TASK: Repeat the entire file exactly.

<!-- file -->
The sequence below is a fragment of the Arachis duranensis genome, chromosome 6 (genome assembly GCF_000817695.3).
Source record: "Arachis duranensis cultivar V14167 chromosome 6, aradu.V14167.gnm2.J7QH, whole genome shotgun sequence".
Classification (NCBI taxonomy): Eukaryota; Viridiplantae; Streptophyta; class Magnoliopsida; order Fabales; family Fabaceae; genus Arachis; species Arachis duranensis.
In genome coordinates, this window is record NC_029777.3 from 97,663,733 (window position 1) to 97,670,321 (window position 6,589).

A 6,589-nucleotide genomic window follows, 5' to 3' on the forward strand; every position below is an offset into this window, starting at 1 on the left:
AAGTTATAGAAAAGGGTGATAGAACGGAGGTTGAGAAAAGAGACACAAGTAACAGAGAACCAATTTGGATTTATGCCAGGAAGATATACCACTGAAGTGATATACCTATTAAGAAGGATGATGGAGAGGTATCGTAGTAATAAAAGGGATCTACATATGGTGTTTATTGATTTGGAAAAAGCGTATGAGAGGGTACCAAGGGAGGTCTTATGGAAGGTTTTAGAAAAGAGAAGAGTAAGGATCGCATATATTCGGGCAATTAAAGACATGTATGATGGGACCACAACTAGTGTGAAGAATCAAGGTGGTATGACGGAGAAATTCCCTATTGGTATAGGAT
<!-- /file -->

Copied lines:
The sequence below is a fragment of the Arachis duranensis genome, chromosome 6 (genome assembly GCF_000817695.3).
Source record: "Arachis duranensis cultivar V14167 chromosome 6, aradu.V14167.gnm2.J7QH, whole genome shotgun sequence".
Classification (NCBI taxonomy): Eukaryota; Viridiplantae; Streptophyta; class Magnoliopsida; order Fabales; family Fabaceae; genus Arachis; species Arachis duranensis.
In genome coordinates, this window is record NC_029777.3 from 97,663,733 (window position 1) to 97,670,321 (window position 6,589).

A 6,589-nucleotide genomic window follows, 5' to 3' on the forward strand; every position below is an offset into this window, starting at 1 on the left:
AAGTTATAGAAAAGGGTGATAGAACGGAGGTTGAGAAAAGAGACACAAGTAACAGAGAACCAATTTGGATTTATGCCAGGAAGATATACCACTGAAGTGATATACCTATTAAGAAGGATGATGGAGAGGTATCGTAGTAATAAAAGGGATCTACATATGGTGTTTATTGATTTGGAAAAAGCGTATGAGAGGGTACCAAGGGAGGTCTTATGGAAGGTTTTAGAAAAGAGAAGAGTAAGGATCGCATATATTCGGGCAATTAAAGACATGTATGATGGGACCACAACTAGTGTGAAGAATCAAGGTGGTATGACGGAGAAATTCCCTATTGGTATAGGAT